Jacquelyn Eubanks-Rudd is a certified public accountant with a certified global management accountant designation and a master’s degree in information systems. She has been a financial manager for over 30 years and for 15 of those years served as director of finance and administration at two institutions of higher learning. Her area of expertise is with institutions of higher learning and medical foundations. She has been the finance manager at the Neurofibromatosis Acceleration Program (NTAP) at Johns Hopkins since January 2018
Rhonda Jackson is Program Manager for the Neurofibromatosis Therapeutic Acceleration Program at the Johns Hopkins University School of Medicine, Department of Neurology. She has over 20+ years of experience in administration and editorial management between Johns Hopkins University School of Public Health and School of Medicine and University of Maryland School of Medicine. She received her Associates in Healthcare Administration and Bachelor’s in Business Management. Her interests include research administration and editorial management.
Joshua M. Roberts is the Clinical Research Program Administrator for the Neurofibromatosis Therapeutic Acceleration Program (NTAP) at the Johns Hopkins University School of Medicine. He has a degree in cognitive neuroscience and has applied this knowledge to overseeing complex multi-disciplinary research operations across numerous fields of study. With expertise in scientific writing, regulatory administration, database management, various neuroimaging modalities, and study coordination, he oversees clinical research projects examining effective treatments for people with Neurofibromatosis Type 1.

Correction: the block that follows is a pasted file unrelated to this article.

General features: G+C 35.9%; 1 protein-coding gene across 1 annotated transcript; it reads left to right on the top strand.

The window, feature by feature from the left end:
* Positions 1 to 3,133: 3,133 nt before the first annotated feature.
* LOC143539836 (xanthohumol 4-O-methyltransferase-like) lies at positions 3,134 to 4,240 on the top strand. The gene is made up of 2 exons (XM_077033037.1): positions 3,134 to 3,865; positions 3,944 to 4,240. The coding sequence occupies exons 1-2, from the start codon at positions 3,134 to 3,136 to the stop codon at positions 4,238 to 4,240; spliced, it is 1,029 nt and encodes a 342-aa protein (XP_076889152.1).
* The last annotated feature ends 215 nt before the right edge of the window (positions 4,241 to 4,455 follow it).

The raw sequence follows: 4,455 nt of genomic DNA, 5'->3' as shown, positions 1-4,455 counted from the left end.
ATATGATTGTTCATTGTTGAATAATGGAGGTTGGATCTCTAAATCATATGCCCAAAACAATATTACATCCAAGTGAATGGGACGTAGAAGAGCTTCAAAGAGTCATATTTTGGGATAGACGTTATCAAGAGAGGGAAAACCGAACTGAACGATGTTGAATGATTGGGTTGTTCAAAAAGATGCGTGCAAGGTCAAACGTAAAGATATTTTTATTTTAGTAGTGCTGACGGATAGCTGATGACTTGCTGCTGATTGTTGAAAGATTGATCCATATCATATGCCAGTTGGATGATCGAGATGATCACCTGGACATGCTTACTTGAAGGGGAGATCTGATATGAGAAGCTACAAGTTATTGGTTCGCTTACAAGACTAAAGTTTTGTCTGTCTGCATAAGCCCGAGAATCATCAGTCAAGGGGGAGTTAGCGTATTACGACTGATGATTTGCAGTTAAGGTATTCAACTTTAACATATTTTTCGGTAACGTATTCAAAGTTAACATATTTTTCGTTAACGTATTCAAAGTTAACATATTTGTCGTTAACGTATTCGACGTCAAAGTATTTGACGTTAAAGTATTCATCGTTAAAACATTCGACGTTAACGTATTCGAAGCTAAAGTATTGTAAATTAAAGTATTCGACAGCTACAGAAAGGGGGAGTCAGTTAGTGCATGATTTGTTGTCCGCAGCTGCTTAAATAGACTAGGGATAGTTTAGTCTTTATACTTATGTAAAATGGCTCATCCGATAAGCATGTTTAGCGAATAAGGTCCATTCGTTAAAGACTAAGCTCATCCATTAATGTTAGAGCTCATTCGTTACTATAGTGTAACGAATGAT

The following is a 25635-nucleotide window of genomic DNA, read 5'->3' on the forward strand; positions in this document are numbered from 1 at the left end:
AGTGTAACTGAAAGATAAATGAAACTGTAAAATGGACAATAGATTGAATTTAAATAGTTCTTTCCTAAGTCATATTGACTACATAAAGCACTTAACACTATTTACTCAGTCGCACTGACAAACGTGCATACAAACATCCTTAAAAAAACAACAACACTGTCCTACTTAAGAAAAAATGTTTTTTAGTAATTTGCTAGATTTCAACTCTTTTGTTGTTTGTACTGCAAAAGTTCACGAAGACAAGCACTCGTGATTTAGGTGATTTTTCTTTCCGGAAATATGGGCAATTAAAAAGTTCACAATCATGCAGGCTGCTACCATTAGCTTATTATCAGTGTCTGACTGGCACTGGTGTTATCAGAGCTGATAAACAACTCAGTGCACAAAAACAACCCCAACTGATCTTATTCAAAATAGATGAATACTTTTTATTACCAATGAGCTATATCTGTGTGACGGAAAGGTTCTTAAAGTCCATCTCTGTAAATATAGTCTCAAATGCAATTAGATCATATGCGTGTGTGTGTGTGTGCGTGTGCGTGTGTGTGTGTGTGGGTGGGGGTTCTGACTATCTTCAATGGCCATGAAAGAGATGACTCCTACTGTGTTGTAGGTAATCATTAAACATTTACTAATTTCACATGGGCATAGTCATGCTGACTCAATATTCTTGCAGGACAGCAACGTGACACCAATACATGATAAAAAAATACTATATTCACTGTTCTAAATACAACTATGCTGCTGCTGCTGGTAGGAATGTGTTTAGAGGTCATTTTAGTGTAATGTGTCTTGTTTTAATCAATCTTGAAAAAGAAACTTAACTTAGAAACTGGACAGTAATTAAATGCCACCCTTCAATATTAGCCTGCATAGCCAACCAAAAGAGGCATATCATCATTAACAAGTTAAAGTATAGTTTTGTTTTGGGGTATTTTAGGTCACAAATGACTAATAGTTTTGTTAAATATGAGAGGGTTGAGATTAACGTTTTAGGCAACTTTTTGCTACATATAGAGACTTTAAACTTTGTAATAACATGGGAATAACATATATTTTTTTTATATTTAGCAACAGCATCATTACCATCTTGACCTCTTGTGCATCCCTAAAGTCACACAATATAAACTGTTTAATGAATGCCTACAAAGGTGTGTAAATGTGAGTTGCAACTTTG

Christina Allen, CRNP, DNP is a board-certified family nurse practitioner at the Johns Hopkins Comprehensive Neurofibromatosis Center. She divides her time between providing clinical care for pediatric patients in the Neurofibromatosis Center with Dr. Staedtke and serving as the clinical nurse for research studies through the Johns Hopkins Comprehensive Neurofibromatosis Center and the Neurofibromatosis Therapeutic Acceleration Program.
She brings over 12 years of nursing experience, and a bulk of clinical knowledge. She truly enjoys caring for patients across the lifespan and has a keen interest in clinical research and therapeutic options for patients with Neurofibromatosis.